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Environmental Impacts of Electronic Devices

By on May 2nd, 2011

Phil Riebel has a good article online that looks at some of the environmental impacts of electronic devices—some aren’t quite so obvious. For example,

coltan is a rare metal that contains tantalum, a key component of electronic circuitry in computers, smart phones and e-readers. The global tantalum capacitor market is worth about $2 billion annually. Based on an article by the Globe and Mail (3), a significant amount of coltan is mined in the Democratic Republic of Congo and helping finance a civil war.

At least print just disseminates the ideas that lead to conflicts…

We’ve tread this ground before, but it’s worth reiterating that server farms and datacenters are not without their GHG emissions and carbon footprints (feetprint?): “every year 62 trillion spam emails are sent, contributing greenhouse gases equivalent to two billion gallons of gasoline, or enough to drive a car around the globe 1.6 million times.” Gas prices being what they are these days, I would not advise that road trip.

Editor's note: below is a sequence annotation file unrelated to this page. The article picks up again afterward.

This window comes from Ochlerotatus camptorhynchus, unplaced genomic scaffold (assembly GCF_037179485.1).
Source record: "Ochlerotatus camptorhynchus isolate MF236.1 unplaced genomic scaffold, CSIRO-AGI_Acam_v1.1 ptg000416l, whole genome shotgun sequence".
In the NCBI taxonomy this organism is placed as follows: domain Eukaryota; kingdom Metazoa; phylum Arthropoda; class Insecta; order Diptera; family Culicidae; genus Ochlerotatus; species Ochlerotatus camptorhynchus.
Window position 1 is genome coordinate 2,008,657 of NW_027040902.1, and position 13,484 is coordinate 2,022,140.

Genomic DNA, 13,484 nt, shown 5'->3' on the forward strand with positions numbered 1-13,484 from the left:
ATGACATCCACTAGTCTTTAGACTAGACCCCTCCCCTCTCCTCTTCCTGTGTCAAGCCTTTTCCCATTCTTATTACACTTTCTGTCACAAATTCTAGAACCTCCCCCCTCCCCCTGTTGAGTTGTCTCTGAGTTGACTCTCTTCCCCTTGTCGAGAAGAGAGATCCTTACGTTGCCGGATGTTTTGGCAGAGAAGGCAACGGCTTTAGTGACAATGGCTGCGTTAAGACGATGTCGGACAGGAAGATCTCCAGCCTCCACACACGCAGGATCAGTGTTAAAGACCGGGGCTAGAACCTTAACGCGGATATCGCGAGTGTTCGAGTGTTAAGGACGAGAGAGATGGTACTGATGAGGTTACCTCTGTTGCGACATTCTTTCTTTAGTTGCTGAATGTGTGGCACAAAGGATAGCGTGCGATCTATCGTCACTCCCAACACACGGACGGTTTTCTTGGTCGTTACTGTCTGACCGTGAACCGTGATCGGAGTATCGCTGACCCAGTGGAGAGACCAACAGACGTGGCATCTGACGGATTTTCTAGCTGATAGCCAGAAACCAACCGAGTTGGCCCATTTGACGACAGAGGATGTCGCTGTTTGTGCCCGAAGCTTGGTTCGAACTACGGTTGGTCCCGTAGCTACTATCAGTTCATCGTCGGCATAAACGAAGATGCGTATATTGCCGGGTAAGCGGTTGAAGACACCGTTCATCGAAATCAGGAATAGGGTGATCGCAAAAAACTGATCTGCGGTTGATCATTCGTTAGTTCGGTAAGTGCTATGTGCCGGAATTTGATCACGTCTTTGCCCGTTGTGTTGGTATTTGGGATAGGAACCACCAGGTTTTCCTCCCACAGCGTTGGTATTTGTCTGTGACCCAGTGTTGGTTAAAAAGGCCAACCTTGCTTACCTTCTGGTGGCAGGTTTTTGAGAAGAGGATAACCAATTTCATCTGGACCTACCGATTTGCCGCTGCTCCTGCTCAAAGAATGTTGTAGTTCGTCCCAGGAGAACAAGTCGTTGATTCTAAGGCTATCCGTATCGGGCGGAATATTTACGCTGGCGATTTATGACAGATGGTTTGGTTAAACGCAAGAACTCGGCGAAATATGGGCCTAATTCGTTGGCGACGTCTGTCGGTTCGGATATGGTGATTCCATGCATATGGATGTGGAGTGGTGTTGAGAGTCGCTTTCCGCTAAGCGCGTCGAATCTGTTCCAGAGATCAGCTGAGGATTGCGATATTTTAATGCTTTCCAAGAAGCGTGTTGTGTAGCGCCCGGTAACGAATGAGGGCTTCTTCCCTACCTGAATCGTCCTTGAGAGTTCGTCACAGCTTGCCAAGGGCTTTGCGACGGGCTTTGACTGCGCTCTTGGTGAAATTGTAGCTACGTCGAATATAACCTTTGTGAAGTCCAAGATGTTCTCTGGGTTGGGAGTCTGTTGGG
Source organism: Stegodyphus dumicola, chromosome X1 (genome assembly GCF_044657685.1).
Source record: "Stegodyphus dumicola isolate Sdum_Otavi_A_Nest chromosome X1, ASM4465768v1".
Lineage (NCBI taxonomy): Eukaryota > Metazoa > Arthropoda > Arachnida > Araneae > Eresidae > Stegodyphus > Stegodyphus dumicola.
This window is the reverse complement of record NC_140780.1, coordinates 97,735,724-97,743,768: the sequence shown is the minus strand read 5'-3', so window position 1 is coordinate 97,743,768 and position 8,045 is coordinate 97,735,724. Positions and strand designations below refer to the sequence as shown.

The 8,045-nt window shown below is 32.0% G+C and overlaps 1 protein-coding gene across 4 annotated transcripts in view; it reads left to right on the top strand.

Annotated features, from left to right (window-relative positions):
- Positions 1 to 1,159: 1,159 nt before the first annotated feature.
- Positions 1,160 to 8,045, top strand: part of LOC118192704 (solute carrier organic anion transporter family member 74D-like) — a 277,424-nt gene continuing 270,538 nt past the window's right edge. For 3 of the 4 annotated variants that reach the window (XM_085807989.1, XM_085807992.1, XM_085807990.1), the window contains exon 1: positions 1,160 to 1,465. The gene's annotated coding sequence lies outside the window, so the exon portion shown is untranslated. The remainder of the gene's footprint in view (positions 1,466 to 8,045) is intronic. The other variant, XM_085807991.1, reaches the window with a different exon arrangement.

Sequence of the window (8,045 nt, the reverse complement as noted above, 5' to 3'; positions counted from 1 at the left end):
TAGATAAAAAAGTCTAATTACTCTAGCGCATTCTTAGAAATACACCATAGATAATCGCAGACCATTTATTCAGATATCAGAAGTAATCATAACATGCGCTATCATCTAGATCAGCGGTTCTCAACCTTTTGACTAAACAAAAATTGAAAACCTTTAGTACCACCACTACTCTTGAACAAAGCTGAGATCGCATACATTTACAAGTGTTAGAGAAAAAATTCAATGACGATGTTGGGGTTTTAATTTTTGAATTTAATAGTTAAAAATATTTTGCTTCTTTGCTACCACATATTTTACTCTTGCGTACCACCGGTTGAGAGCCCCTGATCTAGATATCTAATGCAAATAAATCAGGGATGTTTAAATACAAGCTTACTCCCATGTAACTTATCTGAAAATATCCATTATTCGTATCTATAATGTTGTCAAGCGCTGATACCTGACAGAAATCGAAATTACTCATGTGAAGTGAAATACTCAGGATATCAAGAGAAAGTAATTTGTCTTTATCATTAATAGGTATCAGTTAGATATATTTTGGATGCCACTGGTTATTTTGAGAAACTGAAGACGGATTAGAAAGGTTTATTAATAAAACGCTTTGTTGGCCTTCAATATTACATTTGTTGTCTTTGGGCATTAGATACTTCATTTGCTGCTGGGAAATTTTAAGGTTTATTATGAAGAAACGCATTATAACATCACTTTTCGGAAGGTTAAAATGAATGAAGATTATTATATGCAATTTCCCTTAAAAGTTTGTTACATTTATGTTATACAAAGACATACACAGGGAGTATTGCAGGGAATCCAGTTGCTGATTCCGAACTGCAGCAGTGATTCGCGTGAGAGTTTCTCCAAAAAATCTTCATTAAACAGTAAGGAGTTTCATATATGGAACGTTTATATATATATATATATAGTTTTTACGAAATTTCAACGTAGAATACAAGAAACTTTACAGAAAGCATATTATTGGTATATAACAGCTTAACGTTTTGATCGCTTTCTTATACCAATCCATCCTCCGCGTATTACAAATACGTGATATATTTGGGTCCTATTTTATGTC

Anyway, as I mentioned in an earlier post below, the idea is not to denigrate the ungreenness of one medium and extol the virtues of another. Rather, as Mr. Riebel mentions at the end of his article, there are ways that we as consumers and as buyers of business equipment and supplies can help to obviate many of the destructive impacts of electronic media, just as it is within our power to make print more sustainable, too.

  1. 2 Responses to “Environmental Impacts of Electronic Devices”

  2. By Phil Riebel on May 3, 2011 | Reply

    Hi Richard

    Thanks for the exposure and feedback.

    Phil

  3. By Kyle on May 6, 2011 | Reply

    Very informative